Pat Tillman lived with passion and reason
Initially, I wrote him off as a cocky jock seeking glory on a real battlefield, so I had mixed emotions about the death of Pat Tillman, the NFL star killed by “friendly fire” in Afghanistan. As conflicting stories spread, I concluded he must’ve been “fragged,” done in by fellow soldiers due to his anti-war perspectives. Finally, after several encouraged me to read his story, by chance it caught my eye at the Tattered Cover.
I was hooked when I saw the title and subtitle. Had he lived three millennia ago in Achaea, Tillman might’ve been enshrined in the pantheon of superheroes along with Achilles and Agamemnon. Perhaps he was.
Author Jon Krakauer took the title “Where Men Win Glory” from a line in the “Iliad” and the subtitle “The Odyssey of Pat Tillman,” an allusion to Homer’s sequel.
April 22 marks the sixth anniversary of Tillman’s death, a senseless tragedy from the planning and direction of the exercise to the panicked stupidity that killed him despite him “holler[ing] at the top of his lungs, ‘What are you shooting at?! I’m Pat Tillman! I’m Pat f***ing TILLMAN!’” Krakauer assesses it through the WW II acronym now a word, SNAFU: situation normal, all f***ed up. That would be true too about the ensuing cover up, from military brass to the president.
In the introduction to Part Four, Krakauer quotes Aeschylus: “He who learns must suffer.” Tillman, no stereotypical, all-brawn-no-brain jock, became a life-long learner, beginning with himself. Lessons came early and hard such as when in high school he beat the crap out of kid in a case of mistaken identity.
After the September 11 attacks, Tillman, living an idyllic life, couldn’t live with himself being all he had to do for six months of the year was to play football for which he got handsomely paid. In the meantime, his peers, men and women, were putting it all on the line in Afghanistan going after the brains that attacked his country.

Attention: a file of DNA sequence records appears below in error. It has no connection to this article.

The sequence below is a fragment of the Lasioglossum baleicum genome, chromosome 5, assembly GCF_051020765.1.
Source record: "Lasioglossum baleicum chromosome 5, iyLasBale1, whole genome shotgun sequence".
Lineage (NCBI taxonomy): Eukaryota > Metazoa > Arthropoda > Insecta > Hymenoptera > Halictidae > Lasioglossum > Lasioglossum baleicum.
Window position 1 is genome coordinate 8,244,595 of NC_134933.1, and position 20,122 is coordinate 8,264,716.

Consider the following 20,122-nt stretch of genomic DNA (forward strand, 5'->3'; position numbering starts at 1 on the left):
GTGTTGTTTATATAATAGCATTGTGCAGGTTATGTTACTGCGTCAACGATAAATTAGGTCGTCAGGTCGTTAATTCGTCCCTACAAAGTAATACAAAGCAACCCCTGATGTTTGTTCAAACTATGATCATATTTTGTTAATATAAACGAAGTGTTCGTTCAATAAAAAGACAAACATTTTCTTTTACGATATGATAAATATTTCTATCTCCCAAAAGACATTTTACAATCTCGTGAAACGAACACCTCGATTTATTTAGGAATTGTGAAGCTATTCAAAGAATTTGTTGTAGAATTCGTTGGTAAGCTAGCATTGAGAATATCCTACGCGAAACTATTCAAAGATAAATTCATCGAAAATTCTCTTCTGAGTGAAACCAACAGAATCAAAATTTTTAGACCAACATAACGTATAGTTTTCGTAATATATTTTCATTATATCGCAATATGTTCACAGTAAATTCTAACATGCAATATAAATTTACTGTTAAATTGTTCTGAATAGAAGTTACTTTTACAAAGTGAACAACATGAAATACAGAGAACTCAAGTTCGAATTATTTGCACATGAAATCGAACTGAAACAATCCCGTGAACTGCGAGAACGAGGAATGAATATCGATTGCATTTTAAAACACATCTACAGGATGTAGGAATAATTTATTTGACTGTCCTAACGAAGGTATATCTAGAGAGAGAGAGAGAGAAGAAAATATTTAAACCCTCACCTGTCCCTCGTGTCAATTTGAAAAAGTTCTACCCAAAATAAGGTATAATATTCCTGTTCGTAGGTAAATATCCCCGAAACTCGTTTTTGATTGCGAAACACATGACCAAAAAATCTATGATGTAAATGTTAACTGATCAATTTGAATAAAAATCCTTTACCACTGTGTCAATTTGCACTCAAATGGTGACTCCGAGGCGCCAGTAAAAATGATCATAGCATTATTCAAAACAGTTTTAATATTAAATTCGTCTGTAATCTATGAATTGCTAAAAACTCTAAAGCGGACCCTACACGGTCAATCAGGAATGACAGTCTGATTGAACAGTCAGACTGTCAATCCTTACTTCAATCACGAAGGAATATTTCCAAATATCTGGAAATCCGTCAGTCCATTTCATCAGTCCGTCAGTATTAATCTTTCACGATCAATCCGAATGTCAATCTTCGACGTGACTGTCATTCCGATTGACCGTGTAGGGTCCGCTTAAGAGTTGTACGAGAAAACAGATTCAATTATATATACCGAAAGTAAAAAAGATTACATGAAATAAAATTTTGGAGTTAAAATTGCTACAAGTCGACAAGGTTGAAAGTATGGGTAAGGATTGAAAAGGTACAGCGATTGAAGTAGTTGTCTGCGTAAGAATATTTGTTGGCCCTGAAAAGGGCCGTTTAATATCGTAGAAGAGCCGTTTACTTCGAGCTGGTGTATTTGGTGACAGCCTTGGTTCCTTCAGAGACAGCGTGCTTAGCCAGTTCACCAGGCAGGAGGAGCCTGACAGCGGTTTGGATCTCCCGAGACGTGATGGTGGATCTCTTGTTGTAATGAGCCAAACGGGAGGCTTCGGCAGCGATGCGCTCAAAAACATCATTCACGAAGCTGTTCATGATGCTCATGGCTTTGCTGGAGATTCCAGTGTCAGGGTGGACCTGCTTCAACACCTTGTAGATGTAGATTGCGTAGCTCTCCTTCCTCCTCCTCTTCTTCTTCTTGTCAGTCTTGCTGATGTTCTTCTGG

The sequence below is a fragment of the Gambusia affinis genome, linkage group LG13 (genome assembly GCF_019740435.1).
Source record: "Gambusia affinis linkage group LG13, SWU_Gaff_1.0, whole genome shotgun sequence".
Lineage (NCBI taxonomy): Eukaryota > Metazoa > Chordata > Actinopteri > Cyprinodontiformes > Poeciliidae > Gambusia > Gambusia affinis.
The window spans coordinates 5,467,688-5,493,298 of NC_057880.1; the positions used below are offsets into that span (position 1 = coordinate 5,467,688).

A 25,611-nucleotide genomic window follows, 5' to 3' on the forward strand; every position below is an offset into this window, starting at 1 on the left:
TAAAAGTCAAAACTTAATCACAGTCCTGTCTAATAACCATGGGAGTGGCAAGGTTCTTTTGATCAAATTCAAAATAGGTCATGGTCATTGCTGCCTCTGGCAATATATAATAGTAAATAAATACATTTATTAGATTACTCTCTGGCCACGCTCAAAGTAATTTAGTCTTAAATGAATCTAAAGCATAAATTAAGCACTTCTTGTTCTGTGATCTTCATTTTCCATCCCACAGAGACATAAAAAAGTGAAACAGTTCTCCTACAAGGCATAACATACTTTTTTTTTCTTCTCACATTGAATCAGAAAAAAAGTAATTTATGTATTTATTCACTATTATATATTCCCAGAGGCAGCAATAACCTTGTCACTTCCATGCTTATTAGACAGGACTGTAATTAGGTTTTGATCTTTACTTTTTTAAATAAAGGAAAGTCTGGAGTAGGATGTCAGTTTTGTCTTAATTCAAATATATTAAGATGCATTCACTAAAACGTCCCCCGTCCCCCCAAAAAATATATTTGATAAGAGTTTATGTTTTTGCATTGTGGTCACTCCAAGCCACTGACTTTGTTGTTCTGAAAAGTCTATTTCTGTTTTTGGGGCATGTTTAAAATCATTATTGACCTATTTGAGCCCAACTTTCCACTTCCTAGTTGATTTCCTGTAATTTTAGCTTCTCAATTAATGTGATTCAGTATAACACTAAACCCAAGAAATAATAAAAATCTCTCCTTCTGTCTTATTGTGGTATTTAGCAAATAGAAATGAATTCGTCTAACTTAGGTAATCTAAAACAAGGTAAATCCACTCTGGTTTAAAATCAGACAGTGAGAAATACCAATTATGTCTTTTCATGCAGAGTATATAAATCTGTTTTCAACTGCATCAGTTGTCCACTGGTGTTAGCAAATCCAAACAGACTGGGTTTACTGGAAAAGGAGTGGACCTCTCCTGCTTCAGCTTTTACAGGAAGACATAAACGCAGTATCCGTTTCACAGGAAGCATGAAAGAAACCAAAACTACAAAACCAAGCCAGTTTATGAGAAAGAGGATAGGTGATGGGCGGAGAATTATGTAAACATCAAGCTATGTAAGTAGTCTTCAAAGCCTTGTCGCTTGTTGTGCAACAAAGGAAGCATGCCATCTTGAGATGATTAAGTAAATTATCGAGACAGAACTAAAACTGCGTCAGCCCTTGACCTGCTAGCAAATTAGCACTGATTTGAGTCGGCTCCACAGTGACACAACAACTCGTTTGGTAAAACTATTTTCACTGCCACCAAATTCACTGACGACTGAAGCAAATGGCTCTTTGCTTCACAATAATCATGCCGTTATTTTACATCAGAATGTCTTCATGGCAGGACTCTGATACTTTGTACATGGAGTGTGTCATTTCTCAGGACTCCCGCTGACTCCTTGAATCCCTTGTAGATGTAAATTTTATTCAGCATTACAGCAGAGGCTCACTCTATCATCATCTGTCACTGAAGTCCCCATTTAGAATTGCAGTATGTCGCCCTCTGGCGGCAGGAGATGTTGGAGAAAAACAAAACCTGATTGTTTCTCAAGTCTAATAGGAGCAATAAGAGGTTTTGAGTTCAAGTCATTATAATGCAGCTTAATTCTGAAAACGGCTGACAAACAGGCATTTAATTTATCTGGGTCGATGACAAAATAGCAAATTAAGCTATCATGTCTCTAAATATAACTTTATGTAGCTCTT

By wrapping the story in the context of events beyond young Pat’s world that would in time engulf him such as the bombing of the USS Cole, Krakauer’s account is not a simple chronicle of Tillman’s life. He cites a passage from Susan Neiman’s “Moral Clarity” in which she writes about one who has that “it,” Rousseau’s “force of the soul” and Arendt’s “love of the world.”
“You may call it charisma,” Nieman writes. “Is it a gift from the gods, or something that has to be earned? Watching such people, you will sense that it’s both…having it makes people think more, see more, feel more.”
The essence of “contempt” is intellectual, a rational endeavor unlike hate, which is emotional and irrational and, therefore, base. I think of Scott Romer, the assassin of Dr. Tiller, and gun-toting militia spawning across the country. I think of the little dude legislator who wants to create a state militia, the mission of which would be to protect Oklahomans from, one supposes, dust mites, spores, and alien life forms from Baja Oklahoma during the annual Sooner v. Longhorn showdown. I imagine Tillman contemptuous of such “men.”
In his Postscript, Krakauer draws a connection between Tillman and Nietzsche’s “Ubermensch” the “over man” who is “an exemplary, transcendent figure…virtuous, loyal, ambitious and outspoken, disdainful of religious dogma and suspicious of received wisdom, intensely engaged in the hurly-burly of the world.”
Tillman died with a gun in his hand, not aimed at perceived enemies of his hearth and home, but at real ones.
The night before moving out to rescue Jessica Lynch, with whom he’d share a strange commonality of fate, Tillman spent the night reading the “Odyssey,” not unusual faire for his mind. He had already read Emerson’s “Self-Reliance,” which “touched [his] soul” with the words, “Whoso be a man, must be a nonconformist.”
But in the irony of life, which he would’ve come to appreciate, he journaled on the eve of Bush’s Invasion of Iraq, “My honor will not allow me to create a life of beauty and peace but sends me off to order and conformity…I follow some philosophy I barely understand…My direction is selfish, my telos destructive.”
Going to war was curiously a form of “order and conformity,” which were in turn opposed to “beauty and peace.”
Pat Tillman was a young man conflicted between doing that in which he believed and living the life he was supposed to be leading. It was his moral quandary.
“To err on the side of passion is human and right and the only way I’ll live,” he wrote.
I wish he were still around for me to argue that it wasn’t about passion but of reason and moral clarity. Regardless, it was the way Pat Tillman lived, and then died.